My nephew and I loved this book! The illustr
Jan 17, 2017 rated it really liked it
I Love This Book. It deserves all the 5 stars it can get. A bird feels alone because no one wants to hang out. His glasses are too big and he loves to read. But then he finds his gang. Other nerdy birds like him. But as in real society, even a nerdy group can exclude people. They can exclude the weird. But Nerdy Birdy won’t stand for it. He knows it's better to have friends than be alone.
#beatthebacklist #hermione 2017
Aug 17, 2017 rated it it was ok
I loved the ultimate message and I thought the illustrations were super cute and expressive. However, I don't really love how it pigeonholes (pun intended) types of people in the first 2/3 of the book. It's very much about how "cool" kids=bullies and "nerds"=glasses-wearing, book-loving, allergy-having weaklings.
Apr 10, 2016 rated it really liked it
Shelves: children-s
Being true to yourself, standing up for others, understanding being cool is not always cool and that being surrounded by people exactly like you isn't always cool either, and that being open to new people may lead to great friendships!
Steve Holden
Aug 05, 2017 rated it it was amazing
Lindsay found this one while stockpiling picture books to use in her beginning of the year character program. What a find! This is a fantastic book! I'm jealous she got her hands on it first - I'll need a copy now too.

The illustrations are both funny and adorable. There are jokes within details in most illustrations too. I love it! The best part, however, is the message in this story. It's not about having the "coolest" friends. It's not about having a lot of friends. It's not about being accep
Erin Murphy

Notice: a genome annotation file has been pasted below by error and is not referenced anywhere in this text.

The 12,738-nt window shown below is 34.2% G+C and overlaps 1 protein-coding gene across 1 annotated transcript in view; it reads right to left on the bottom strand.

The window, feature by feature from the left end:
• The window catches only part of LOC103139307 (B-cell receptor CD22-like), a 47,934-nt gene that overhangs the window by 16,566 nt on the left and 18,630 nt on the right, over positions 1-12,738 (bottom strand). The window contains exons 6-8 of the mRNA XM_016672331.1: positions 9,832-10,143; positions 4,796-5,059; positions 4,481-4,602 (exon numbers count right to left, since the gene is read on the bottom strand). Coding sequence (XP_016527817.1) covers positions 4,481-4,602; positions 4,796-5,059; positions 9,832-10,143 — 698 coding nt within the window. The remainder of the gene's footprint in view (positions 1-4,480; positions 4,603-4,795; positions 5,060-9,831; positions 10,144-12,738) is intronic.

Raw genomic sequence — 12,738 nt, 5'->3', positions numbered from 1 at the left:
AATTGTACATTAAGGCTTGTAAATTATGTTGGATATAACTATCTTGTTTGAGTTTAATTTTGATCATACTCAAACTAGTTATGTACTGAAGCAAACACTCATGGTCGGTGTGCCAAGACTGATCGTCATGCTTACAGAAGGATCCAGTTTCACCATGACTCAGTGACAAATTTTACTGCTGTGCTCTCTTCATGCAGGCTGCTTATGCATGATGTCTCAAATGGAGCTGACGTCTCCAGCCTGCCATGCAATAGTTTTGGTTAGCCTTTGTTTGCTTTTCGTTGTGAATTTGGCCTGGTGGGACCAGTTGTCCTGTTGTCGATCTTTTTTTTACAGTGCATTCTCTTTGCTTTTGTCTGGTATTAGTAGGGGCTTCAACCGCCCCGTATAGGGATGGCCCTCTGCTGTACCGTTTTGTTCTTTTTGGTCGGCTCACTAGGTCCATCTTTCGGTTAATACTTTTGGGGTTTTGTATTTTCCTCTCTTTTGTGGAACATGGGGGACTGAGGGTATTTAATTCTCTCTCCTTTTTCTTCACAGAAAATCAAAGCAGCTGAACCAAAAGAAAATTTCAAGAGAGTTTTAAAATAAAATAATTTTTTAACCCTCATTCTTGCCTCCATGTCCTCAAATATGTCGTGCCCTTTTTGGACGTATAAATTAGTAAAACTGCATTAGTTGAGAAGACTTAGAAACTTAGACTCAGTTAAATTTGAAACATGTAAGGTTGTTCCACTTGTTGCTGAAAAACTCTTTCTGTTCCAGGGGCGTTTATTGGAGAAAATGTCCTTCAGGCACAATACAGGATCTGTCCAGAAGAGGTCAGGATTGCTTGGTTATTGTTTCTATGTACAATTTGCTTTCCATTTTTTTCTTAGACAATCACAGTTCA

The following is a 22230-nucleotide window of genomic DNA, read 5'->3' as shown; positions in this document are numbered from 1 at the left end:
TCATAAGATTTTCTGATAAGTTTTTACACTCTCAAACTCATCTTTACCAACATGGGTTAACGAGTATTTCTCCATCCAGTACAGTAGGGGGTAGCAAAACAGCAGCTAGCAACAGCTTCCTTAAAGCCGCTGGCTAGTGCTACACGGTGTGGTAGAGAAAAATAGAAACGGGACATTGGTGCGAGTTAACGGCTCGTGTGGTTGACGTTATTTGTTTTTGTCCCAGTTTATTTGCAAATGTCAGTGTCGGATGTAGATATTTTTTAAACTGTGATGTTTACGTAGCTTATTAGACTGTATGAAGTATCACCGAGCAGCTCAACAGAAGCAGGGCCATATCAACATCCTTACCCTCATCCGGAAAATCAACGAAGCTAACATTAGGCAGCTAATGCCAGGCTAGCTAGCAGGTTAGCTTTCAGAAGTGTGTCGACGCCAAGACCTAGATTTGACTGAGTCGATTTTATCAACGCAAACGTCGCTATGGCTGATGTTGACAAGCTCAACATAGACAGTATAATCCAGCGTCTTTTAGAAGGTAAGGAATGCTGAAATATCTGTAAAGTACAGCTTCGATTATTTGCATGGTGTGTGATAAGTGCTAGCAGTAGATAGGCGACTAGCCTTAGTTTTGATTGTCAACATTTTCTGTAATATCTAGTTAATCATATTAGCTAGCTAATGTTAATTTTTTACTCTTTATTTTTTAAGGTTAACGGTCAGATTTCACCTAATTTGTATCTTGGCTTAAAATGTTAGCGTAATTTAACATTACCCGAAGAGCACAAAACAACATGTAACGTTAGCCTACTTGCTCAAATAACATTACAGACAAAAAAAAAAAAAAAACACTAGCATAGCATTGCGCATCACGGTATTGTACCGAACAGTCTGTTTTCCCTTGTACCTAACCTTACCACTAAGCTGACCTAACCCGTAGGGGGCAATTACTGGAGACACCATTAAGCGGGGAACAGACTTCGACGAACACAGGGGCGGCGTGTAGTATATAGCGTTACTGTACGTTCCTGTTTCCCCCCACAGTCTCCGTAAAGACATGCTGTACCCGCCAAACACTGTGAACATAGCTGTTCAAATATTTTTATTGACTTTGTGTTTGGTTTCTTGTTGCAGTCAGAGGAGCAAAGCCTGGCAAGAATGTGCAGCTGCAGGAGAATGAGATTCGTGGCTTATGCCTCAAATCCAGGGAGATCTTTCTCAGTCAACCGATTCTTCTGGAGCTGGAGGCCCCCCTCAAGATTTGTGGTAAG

Apr 01, 2018 rated it it was amazing
I love the message of this book! Nerdy Bird wasn't cool and didn't fit in with the cool birds. He finds some new friends, but has to stand up to them when they are not interested in accepting a new birds into their group.
Jun 21, 2019 added it
Shelves: 2019, pb-read-alouds
Being yourself and making friends. Grade: 1-3.
Dec 07, 2019 rated it really liked it
Shelves: picture-books
No one wants to be lonely, and even nerds exclude people (or birds) sometimes. A great message and cute illustrations.
Sep 17, 2017 rated it it was amazing
Shelves: children-s-books
I simply adore this book. The moral is so important, and it is a fantastic text to teach kindness and differences.
What a great message about how to treat others this book has--but told in a surprising way. Nifty illustrations, created with pen and ink and watercolors follow a bird that is a bit of a misfit as he tries to find a place to belong. It would seem that everything about Nerdy Bird is just all wrong, from his big round glasses to how he finds food. To his chagrin, the other birds with whom he spends time, are simply far too superior for him. When he realizes that there are plenty of other birds jus ...more
Sep 27, 2016 rated it it was amazing
What an excellent read that every reader can relate to. This picture book takes bullying and friendship to a whole new level, and is extremely well done. The illustrations are colorful, the text is well written, and the message that the book portrays is essential.